Restaurants risk losing big cash if takeout liquor is off the menu

Kristin Schwab Jan 7, 2022
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A sign in a restaurant window advertises beer and margaritas for takeout during the coronavirus pandemic in New York City. Cindy Ord/Getty Images

Restaurants risk losing big cash if takeout liquor is off the menu

Kristin Schwab Jan 7, 2022
Heard on:
A sign in a restaurant window advertises beer and margaritas for takeout during the coronavirus pandemic in New York City. Cindy Ord/Getty Images
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New York is the latest state moving to make alcohol to-go a permanent law. A number of localities started allowing bars and restaurants to sell takeout drinks during the early days of the pandemic when businesses were shut down. Historically tight liquor laws have changed during the pandemic.

Like a lot of restaurant owners, Kelly Bush has seen takeout become a bigger part of her business.

“We actually have somebody on Friday nights just doing the phones for takeout,” she said.

She owns two spots, Union Tavern and Marshall Street Bar and Grill in Rochester, New York. And up until June of last year, when it was legal to sell to-go drinks, alcohol made up a quarter of takeout sales.

“It was enough to cover our gas and electric bill. Like, little things like that were huge,” she said.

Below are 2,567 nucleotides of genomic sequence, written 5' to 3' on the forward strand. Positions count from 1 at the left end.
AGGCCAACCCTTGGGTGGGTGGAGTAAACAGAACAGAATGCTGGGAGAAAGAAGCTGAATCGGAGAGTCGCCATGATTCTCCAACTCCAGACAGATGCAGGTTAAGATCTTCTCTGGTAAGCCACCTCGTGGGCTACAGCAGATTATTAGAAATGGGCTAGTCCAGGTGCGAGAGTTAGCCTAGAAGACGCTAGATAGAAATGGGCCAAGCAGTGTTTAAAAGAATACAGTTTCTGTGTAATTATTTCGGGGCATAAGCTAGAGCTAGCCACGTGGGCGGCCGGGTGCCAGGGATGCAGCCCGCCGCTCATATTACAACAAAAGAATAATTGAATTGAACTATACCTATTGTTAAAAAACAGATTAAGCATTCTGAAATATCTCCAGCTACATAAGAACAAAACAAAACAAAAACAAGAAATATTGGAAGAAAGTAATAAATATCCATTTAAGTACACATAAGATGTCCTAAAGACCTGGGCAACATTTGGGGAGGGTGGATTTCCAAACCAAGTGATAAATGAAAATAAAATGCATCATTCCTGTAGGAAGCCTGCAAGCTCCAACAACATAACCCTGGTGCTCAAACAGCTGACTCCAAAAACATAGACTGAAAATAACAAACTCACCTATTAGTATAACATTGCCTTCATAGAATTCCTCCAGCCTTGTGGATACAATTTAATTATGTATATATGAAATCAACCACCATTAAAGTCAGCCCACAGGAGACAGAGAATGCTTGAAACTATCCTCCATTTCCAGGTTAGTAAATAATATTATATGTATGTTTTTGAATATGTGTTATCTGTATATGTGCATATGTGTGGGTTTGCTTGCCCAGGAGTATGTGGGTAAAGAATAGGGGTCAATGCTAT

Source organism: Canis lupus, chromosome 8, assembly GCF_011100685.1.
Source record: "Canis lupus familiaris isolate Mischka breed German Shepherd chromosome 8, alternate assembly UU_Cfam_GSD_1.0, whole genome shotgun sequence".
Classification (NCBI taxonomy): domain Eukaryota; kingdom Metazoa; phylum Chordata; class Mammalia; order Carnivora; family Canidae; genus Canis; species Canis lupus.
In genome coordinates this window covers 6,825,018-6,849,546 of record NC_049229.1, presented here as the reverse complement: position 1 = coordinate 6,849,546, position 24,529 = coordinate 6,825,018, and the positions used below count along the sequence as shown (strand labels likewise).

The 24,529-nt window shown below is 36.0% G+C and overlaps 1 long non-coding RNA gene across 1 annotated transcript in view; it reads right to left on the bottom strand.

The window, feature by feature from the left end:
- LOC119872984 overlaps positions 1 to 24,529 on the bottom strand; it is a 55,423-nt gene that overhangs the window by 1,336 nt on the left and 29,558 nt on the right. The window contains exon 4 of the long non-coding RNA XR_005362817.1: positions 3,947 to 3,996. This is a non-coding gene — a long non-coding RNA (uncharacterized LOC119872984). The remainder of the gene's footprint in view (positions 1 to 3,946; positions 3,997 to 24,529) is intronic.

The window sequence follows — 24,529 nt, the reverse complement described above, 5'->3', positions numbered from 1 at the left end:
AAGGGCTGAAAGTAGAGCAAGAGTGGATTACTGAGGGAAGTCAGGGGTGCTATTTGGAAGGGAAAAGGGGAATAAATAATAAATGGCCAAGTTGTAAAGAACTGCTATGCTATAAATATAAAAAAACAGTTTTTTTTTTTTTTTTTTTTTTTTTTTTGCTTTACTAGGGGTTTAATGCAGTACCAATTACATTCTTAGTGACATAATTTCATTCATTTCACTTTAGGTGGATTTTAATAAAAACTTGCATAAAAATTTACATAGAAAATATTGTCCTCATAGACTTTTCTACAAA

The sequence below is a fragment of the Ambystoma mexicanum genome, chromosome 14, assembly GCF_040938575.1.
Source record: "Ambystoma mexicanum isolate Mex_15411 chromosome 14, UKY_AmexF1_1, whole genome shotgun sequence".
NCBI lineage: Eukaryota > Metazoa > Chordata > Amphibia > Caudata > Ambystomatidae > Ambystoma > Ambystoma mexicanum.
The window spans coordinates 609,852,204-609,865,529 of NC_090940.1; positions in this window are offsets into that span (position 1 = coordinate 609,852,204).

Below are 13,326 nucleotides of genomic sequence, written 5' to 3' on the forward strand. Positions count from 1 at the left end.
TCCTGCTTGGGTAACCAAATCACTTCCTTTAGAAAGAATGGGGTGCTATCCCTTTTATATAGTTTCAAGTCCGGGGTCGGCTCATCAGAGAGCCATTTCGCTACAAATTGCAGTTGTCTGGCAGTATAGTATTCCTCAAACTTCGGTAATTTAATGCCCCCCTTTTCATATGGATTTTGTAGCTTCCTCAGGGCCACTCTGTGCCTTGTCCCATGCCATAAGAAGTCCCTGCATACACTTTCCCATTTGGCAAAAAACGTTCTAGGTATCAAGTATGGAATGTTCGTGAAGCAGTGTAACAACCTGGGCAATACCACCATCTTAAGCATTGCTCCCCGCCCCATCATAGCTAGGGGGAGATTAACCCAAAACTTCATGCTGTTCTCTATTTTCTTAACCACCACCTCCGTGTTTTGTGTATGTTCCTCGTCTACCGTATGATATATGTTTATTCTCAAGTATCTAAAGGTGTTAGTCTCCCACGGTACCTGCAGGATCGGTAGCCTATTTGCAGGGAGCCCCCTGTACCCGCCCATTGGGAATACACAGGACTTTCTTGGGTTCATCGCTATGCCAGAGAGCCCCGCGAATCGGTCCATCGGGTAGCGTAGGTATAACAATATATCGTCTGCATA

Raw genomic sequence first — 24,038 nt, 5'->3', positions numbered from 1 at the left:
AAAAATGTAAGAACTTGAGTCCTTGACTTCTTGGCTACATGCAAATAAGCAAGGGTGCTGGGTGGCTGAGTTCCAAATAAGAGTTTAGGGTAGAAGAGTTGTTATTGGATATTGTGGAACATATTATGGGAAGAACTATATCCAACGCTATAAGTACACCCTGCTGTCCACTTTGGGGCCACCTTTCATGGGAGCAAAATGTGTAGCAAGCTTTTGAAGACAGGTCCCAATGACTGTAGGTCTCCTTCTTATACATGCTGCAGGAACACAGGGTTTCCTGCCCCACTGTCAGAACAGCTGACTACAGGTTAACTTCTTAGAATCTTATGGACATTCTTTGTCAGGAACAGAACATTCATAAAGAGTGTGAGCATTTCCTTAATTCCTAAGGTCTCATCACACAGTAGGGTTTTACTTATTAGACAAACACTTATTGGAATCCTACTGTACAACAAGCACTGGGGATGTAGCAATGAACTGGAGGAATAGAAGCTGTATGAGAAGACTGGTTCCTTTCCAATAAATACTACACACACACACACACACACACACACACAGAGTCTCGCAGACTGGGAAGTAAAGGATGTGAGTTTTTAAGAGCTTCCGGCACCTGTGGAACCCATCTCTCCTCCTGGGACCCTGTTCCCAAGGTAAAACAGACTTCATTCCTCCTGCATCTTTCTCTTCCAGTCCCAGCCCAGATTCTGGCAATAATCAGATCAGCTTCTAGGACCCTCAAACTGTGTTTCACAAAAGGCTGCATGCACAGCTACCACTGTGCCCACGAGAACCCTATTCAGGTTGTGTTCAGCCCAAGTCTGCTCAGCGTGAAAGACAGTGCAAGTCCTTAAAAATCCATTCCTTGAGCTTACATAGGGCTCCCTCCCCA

She said she can’t wait to put drinks back on her takeout menu if a new law allows the sale of to-go drinks to become permanent. And she’s not alone. Mike Whatley at the National Restaurant Association said takeout is here to stay. And if laws aren’t passed, restaurants will lose out on high-profit alcohol sales. 

“Behavior is very sticky and people have trends and habits they’re going to keep and they like having restaurant food in the comfort of their home,” he said.

Currently, 31 states plus the District of Columbia have temporary or permanent to-go laws. Kevin Kosar is a senior fellow at the American Enterprise Institute and has written books about liquor history in the U.S. He said the past two years have seen some of the biggest updates to laws since prohibition.

“Changes to the drinks industry tend to proceed slowly,” he said.

He said arguments against loosening liquor laws aren’t usually about public health, but about competition within the industry. For instance, liquor stores have lobbied against restaurants selling to-go cocktails during the pandemic. But Kosar says in the long run, governments tend to relax liquor laws because they’re a boon to local economies.

“States are always hungry for more tax revenue,” he said.

Especially now. In the past several years, more states have also softened or abolished blue laws, which ban alcohol sales on Sundays.

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